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Employment Law Speed Read – 29/05/18

This week we look at a case which centred around determining the identity of the Claimant's actual employer.

Dynasystems for Trade and General Consulting Ltd and Others v Moseley

In Dynasystems for Trade and General Consulting Ltd and Others v Moseley the Employment Appeal Tribunal (EAT) held that the Jordanian company named in the Claimant’s contract of employment was not, in fact, his employer. Instead, his employer was an associated UK company.


Mr Moseley was an electrician who applied for a job at a firm that dealt with providing services to the security industry, which included providing services in conflict zones and hostile environments.

Mr Mosely was offered the job and subsequently entered into a contract that stated his employer was the Jordanian company (the First Respondent).

At the same time that Mr Mosely signed his contract, he was given a letter from the Head of Legal at the UK Company (the Second Respondent). This enabled him to present to the passport office so that he could obtain a second passport necessary for his work in the Middle East.

Some time later, Mr Mosely brought claims for unfair dismissal and wrongful dismissal against both companies to the Employment Tribunal (ET).

Employment Tribunal 

The ET judge found that Mr Mosely had been both wrongfully and unfairly dismissed.

However, it was clear that there was a dispute as to which party should be treated as the employer. The Respondents argued that the Jordanian company was the proper employer, as stipulated in Mr Mosely’s contract of employment, and not the UK company.

The issue for the Judge therefore was whether the express term identifying the Jordanian company as the employer was a sham, because it was not an accurate reflection of the reality.

The Judge took into account multiple factors, including the letter from the Head of Legal and the fact that in the course of his four and half years’ service, Mr Mosely had not done any work on behalf of the Jordanian company. Further, all of Mr Mosely’s instructions came from the UK company and his line manager was a Director of the UK Company, and not the Jordanian company.

The Judge concluded that the express term stipulating the Jordanian company was the employer, did not reflect the actual agreement between the parties. He went on to say, it was understood from the outset that in reality Mr Mosely would be employed by the UK company.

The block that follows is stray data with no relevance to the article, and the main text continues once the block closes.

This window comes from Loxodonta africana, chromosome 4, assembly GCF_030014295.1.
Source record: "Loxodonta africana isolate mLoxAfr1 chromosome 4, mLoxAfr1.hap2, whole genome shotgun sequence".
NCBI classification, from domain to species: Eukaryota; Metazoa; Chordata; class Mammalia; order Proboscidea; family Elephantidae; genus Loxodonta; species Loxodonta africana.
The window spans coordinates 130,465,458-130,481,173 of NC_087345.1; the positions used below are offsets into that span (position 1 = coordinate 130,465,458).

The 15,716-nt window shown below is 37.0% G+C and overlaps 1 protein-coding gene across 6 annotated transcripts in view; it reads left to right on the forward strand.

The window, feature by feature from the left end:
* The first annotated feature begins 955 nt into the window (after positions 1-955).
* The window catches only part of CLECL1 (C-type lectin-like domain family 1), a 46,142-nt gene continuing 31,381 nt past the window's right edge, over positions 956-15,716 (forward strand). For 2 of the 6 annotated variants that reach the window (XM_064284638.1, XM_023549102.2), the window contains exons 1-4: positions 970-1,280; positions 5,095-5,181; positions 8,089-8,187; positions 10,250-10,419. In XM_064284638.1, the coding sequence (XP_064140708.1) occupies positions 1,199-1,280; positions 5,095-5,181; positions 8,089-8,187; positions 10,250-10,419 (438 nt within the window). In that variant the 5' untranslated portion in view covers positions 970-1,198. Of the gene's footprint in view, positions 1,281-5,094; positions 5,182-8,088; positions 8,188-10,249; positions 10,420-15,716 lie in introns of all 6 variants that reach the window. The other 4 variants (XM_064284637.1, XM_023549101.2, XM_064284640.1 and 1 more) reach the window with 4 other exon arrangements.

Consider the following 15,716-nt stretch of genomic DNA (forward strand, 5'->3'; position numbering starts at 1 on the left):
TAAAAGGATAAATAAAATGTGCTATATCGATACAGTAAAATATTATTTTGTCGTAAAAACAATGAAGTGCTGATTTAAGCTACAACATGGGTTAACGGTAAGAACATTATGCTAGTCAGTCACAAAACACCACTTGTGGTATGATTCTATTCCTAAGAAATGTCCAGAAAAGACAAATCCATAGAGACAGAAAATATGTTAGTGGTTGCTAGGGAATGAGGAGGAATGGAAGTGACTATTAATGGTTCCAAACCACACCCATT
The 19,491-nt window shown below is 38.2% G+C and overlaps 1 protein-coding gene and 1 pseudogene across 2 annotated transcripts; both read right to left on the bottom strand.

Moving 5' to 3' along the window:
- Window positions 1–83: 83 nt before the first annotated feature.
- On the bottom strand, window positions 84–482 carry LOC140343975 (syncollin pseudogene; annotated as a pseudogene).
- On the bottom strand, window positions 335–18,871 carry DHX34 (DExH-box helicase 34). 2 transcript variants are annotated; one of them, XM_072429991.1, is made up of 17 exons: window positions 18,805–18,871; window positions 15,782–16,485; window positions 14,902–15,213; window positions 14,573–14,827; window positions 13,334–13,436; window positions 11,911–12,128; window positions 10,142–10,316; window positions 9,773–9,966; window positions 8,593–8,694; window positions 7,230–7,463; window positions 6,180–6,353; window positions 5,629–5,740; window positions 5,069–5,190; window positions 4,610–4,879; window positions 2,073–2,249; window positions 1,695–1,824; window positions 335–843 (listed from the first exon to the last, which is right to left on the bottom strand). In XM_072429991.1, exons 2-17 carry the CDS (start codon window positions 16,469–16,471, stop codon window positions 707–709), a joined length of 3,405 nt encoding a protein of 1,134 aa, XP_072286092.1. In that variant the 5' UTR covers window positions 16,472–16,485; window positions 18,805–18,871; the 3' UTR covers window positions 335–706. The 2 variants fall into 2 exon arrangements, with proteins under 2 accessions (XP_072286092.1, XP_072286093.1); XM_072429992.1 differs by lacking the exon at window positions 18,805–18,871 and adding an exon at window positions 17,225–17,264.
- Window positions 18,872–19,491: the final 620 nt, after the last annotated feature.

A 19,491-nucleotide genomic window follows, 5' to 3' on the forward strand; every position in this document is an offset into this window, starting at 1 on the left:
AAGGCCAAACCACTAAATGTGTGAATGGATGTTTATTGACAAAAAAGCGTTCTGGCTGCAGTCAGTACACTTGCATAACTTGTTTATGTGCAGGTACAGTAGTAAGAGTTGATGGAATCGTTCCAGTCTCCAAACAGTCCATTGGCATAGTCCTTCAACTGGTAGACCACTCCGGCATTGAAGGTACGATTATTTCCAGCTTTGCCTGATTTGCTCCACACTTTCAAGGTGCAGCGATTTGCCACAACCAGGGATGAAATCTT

The Judge noted that this was not a case where the UK company had carried out some of the functions of an employer, as they had carried out all of the functions of the employer. Therefore in reality they were the employer.

Employment Appeal Tribunal 

The Respondents did not appeal the finding that Mr Mosely was unfairly and wrongful dismissed but did appeal the ET’s decision as to the identity of the proper employer.

One of the Respondents’ grounds of appeal was that the ET Judge was wrong to consider the subsequent events after the contract was signed. They argued that the ET Judge should have established the true agreement at the outset made between the parties.

The Employment Appeal Tribunal (EAT) dismissed the appeal. In doing so, it noted that the ET Judge was looking at the initial agreement. Further, they held that the actions after an agreement has been made may help as evidence of that agreement (albeit not conclusive evidence) and therefore could be considered.

The EAT noted that the weight of any subsequent evidence should be examined with care, but subsequent behaviour could be evidence of what was agreed.


This case reiterates the fact that Tribunals will not just take an express term about the identity of an employer at face value, if the reality of the situation is different.

Therefore, businesses should take care where they have associated companies to ensure that their employment contracts reflect what was actually agreed and that their subsequent actions do not evidence a contrary agreement.

If you have any questions on the above and how it will affect you, please do not hesitate to get in touch with a member of our employment team.